Mancur Olson wrote decades ago about why nations rise and then decline in a downward one-way ratchet of unemployment and stagflation. Over time, Olson argues, a country with a stable political environment allows special interest groups to develop. Special interest groups exist only to engage in rent-seeking – why else would members of special interest group join and pay dues, unless they expect the group to obtain benefits they could not obtain themselves as individuals? Over time, special interest groups form, they gain influence and secure above-normal wealth, and what is left over is below-normal wealth for everybody else. While Olson is primarily concerned with allocative inefficiency and Piketty with distributive effects, they are both sides of the same coin: the real problem with inequality is that it produces inefficiency. Both see a one-way ratchet, not a cycle. Both see their stories as mostly inevitable, checked only by random, infrequent, exogenous shocks.
Even this modest deployment of r > g may be too much for some, who might blanch at the thought of Olson being associated with the likes of Piketty. But I want to suggest that Olson and Piketty are talking about the same mechanism: inequality seeking to perpetuate itself, and it cannot be done unless legal rules and institutions are bent to that purpose. Take finance. Tyler Cowen has argued that there is one form of inequality that is truly pernicious and inefficient: the propensity of the finance sector to leverage its wealth to get government to insure its risky bets. The result is higher returns, with the downside losses inefficiently borne by the taxpayer. Eric Posner and Glen Weyl have also argued this, though they might resist the connection to inequality, even as they acknowledge that compensation for finance workers has been inordinately and, they seem to suggest, inefficiently high.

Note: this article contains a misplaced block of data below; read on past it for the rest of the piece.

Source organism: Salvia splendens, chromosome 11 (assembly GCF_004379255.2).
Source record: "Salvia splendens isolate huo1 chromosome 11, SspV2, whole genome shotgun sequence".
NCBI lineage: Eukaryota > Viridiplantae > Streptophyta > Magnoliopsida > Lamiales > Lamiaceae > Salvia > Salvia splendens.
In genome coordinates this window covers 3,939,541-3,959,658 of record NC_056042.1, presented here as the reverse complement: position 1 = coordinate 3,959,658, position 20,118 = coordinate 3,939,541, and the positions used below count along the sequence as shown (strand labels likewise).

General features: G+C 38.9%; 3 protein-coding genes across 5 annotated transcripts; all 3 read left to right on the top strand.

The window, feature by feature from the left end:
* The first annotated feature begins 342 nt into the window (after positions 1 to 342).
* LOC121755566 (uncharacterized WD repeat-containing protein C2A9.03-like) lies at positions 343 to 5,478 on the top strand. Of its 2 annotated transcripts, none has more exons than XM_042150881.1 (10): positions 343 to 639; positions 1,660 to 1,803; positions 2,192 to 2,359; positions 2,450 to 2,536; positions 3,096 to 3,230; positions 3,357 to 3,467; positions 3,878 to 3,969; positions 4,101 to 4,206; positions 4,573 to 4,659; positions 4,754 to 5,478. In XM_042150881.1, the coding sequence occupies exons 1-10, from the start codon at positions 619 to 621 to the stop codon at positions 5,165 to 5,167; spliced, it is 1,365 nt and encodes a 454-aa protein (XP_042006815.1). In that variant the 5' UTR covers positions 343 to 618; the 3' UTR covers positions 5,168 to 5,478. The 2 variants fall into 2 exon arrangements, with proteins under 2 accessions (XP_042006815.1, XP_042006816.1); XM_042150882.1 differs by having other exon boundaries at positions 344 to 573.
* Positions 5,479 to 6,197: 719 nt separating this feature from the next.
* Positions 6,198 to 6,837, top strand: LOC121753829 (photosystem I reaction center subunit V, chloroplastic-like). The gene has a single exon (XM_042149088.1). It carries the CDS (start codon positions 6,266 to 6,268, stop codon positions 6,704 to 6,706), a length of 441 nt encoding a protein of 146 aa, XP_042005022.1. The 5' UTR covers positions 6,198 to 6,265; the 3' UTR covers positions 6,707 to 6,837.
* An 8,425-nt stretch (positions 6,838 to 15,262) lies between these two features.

Would the finance industry be able to gamble with other people’s’ money without this recent (decades-long) growth in inequality? It is hard to say without a counterfactual, and it is also hard to make a generalization about “law,” or “legal rules and institutions.” But as a law professor, I look around and see numerous other legal analogs to the finance industry’s gambling with other people’s’ money, with resultant inequality and concomitant inefficiency. The law plays a central role in enabling this social pathology. Need I even mention climate change? Why is there such a rush to restore coal leasing on federal lands, given that the social costs are nearly ten times the mine mouth price? Climate change will of course produce harms, but in vastly unequal ways. Giving those with the least to lose the power to ignore social costs and let climate change proceed apace is one more way inequality can be inefficient.
With so much discussion around the trade-off between reducing equality and promoting efficiency, it is worth keeping in mind the many ways inequality may be inefficient, as well.
Shi-Ling Hsu is the D’Alemberte Professor and Associate Dean for Environmental Programs at Florida State University’s College of Law.